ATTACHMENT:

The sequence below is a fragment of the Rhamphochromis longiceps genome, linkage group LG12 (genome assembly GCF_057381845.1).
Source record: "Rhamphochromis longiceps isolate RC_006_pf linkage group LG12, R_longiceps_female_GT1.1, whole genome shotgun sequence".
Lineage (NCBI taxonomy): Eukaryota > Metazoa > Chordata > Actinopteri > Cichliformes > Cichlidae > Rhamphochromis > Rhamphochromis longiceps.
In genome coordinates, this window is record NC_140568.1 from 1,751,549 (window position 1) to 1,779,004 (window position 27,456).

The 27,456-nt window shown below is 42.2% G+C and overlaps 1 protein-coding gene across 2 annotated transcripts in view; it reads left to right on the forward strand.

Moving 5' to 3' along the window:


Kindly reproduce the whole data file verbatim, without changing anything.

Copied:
The sequence below is a fragment of the Rhamphochromis longiceps genome, linkage group LG12 (genome assembly GCF_057381845.1).
Source record: "Rhamphochromis longiceps isolate RC_006_pf linkage group LG12, R_longiceps_female_GT1.1, whole genome shotgun sequence".
Lineage (NCBI taxonomy): Eukaryota > Metazoa > Chordata > Actinopteri > Cichliformes > Cichlidae > Rhamphochromis > Rhamphochromis longiceps.
In genome coordinates, this window is record NC_140568.1 from 1,751,549 (window position 1) to 1,779,004 (window position 27,456).

The 27,456-nt window shown below is 42.2% G+C and overlaps 1 protein-coding gene across 2 annotated transcripts in view; it reads left to right on the forward strand.

Moving 5' to 3' along the window: